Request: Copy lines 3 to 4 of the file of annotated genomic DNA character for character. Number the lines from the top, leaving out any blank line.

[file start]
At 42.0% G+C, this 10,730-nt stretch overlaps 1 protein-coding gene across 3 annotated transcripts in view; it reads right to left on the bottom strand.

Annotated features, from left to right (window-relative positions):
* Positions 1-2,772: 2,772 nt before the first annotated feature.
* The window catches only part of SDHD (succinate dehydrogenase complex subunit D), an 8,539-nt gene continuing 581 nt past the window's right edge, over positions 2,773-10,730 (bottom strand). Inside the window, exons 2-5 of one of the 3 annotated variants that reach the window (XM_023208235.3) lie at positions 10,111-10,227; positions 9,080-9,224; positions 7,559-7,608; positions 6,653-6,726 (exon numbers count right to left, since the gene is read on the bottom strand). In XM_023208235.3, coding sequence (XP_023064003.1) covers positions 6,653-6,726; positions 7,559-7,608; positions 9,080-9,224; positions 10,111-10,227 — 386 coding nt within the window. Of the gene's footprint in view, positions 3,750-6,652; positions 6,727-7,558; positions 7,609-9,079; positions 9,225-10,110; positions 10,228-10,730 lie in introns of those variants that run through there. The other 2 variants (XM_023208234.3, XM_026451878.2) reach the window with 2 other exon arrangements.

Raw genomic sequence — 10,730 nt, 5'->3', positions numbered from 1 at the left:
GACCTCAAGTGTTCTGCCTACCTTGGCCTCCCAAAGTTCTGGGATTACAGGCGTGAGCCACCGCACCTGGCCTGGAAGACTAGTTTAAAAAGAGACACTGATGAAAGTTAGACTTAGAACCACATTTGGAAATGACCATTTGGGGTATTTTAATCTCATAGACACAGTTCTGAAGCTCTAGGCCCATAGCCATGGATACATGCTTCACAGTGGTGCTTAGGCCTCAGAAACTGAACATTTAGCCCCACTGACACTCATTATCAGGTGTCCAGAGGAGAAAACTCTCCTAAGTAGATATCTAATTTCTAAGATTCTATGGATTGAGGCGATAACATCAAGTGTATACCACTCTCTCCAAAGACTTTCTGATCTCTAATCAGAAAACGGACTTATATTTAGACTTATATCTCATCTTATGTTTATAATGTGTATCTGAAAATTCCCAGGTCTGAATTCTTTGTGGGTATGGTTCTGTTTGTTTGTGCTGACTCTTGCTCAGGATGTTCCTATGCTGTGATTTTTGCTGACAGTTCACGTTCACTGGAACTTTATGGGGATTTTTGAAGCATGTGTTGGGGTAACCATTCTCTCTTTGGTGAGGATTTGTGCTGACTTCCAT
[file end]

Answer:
* Positions 1-2,772: 2,772 nt before the first annotated feature.
* The window catches only part of SDHD (succinate dehydrogenase complex subunit D), an 8,539-nt gene continuing 581 nt past the window's right edge, over positions 2,773-10,730 (bottom strand). Inside the window, exons 2-5 of one of the 3 annotated variants that reach the window (XM_023208235.3) lie at positions 10,111-10,227; positions 9,080-9,224; positions 7,559-7,608; positions 6,653-6,726 (exon numbers count right to left, since the gene is read on the bottom strand). In XM_023208235.3, coding sequence (XP_023064003.1) covers positions 6,653-6,726; positions 7,559-7,608; positions 9,080-9,224; positions 10,111-10,227 — 386 coding nt within the window. Of the gene's footprint in view, positions 3,750-6,652; positions 6,727-7,558; positions 7,609-9,079; positions 9,225-10,110; positions 10,228-10,730 lie in introns of those variants that run through there. The other 2 variants (XM_023208234.3, XM_026451878.2) reach the window with 2 other exon arrangements.